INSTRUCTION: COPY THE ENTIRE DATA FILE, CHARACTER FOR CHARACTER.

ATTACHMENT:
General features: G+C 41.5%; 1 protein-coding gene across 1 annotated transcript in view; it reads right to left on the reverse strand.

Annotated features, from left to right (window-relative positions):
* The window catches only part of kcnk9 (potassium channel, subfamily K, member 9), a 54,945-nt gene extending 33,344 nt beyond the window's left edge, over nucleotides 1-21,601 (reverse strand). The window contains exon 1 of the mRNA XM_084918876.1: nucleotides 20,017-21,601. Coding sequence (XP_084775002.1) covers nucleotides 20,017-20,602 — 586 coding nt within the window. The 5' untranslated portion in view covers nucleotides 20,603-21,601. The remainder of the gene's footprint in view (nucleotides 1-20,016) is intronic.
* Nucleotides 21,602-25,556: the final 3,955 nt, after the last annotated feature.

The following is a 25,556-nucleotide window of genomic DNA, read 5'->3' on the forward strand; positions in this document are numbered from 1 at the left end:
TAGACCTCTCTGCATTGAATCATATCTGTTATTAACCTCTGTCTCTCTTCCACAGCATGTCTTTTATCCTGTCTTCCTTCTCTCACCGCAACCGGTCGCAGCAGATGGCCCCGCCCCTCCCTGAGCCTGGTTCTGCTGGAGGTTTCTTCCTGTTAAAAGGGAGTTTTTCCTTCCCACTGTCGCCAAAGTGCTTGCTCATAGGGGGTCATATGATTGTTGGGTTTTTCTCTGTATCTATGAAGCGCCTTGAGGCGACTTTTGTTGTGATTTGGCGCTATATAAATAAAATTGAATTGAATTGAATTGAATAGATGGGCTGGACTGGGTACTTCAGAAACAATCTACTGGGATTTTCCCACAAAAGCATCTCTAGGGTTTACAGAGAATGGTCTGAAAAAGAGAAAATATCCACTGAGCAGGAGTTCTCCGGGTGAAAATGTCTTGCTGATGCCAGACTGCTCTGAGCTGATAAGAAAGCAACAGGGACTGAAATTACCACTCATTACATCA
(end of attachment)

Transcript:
General features: G+C 41.5%; 1 protein-coding gene across 1 annotated transcript in view; it reads right to left on the reverse strand.

Annotated features, from left to right (window-relative positions):
* The window catches only part of kcnk9 (potassium channel, subfamily K, member 9), a 54,945-nt gene extending 33,344 nt beyond the window's left edge, over nucleotides 1-21,601 (reverse strand). The window contains exon 1 of the mRNA XM_084918876.1: nucleotides 20,017-21,601. Coding sequence (XP_084775002.1) covers nucleotides 20,017-20,602 — 586 coding nt within the window. The 5' untranslated portion in view covers nucleotides 20,603-21,601. The remainder of the gene's footprint in view (nucleotides 1-20,016) is intronic.
* Nucleotides 21,602-25,556: the final 3,955 nt, after the last annotated feature.

The following is a 25,556-nucleotide window of genomic DNA, read 5'->3' on the forward strand; positions in this document are numbered from 1 at the left end:
TAGACCTCTCTGCATTGAATCATATCTGTTATTAACCTCTGTCTCTCTTCCACAGCATGTCTTTTATCCTGTCTTCCTTCTCTCACCGCAACCGGTCGCAGCAGATGGCCCCGCCCCTCCCTGAGCCTGGTTCTGCTGGAGGTTTCTTCCTGTTAAAAGGGAGTTTTTCCTTCCCACTGTCGCCAAAGTGCTTGCTCATAGGGGGTCATATGATTGTTGGGTTTTTCTCTGTATCTATGAAGCGCCTTGAGGCGACTTTTGTTGTGATTTGGCGCTATATAAATAAAATTGAATTGAATTGAATTGAATAGATGGGCTGGACTGGGTACTTCAGAAACAATCTACTGGGATTTTCCCACAAAAGCATCTCTAGGGTTTACAGAGAATGGTCTGAAAAAGAGAAAATATCCACTGAGCAGGAGTTCTCCGGGTGAAAATGTCTTGCTGATGCCAGACTGCTCTGAGCTGATAAGAAAGCAACAGGGACTGAAATTACCACTCATTACATCA